Cognition, Culuture, and Complexity
The essays gathered here demonstrate and justify the excitement and promise of cognitive historicism, providing a lively introduction to this new and quickly growing area of literary studies. Written by eight leading critics whose work has done much to establish the new field, they display the significant results of a largely unprecedented combination of cultural and cognitive analysis. The authors explore both narrative and dramatic genres, uncovering the tensions among presumably universal cognitive processes, and the local contexts within which complex literary texts are produced. Following an introductory chapter mapping and evaluating the field of literary and cognitive studies, innovative essays on Shakespeare (Othello, Macbeth, Cymbeline, The Rape of Lucrece), on Samuel Richardson's Clarissa, and on recent works by Ian McEwan and Gilbert Sorrentino suggest the limitations of new historicist and post-structuralist approaches to literary and cultural studies while affirming the value of supplementing rather than supplanting them with insights and methods drawn from cognitive and evolutionary theory.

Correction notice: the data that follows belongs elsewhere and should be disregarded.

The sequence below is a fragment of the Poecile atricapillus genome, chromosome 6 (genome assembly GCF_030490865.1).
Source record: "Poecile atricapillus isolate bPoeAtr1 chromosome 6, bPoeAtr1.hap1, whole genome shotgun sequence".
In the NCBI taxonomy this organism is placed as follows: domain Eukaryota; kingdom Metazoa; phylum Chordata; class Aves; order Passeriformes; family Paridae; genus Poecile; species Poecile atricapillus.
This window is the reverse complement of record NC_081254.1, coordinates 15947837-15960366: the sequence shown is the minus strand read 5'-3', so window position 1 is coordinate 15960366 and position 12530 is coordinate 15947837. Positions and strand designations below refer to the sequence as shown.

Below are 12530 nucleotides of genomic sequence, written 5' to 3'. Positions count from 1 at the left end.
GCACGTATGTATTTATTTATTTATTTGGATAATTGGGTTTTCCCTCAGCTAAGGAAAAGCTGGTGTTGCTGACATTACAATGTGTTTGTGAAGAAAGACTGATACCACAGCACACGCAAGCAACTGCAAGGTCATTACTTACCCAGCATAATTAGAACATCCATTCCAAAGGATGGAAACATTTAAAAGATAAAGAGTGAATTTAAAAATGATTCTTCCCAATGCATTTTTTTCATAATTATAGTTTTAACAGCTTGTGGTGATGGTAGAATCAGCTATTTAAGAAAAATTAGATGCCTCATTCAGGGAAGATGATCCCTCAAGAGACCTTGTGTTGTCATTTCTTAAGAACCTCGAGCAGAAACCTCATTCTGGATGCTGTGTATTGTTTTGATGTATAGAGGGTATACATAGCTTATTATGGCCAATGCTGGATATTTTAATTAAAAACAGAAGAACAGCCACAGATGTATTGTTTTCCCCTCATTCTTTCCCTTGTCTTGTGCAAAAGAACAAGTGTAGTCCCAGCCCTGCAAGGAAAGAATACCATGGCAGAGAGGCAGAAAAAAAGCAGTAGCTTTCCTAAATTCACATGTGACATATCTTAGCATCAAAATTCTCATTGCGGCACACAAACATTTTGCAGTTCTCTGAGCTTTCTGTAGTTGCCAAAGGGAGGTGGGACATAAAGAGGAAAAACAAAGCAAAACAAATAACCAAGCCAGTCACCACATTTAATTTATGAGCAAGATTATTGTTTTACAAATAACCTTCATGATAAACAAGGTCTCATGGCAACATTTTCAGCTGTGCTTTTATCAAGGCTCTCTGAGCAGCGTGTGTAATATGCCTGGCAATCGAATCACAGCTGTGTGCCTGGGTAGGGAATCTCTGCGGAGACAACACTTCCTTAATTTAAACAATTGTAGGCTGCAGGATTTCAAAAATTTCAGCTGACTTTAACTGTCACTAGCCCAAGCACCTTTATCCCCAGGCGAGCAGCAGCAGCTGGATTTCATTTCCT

List of Figures
Preface (by Ellen Spolsky)
List of Contributors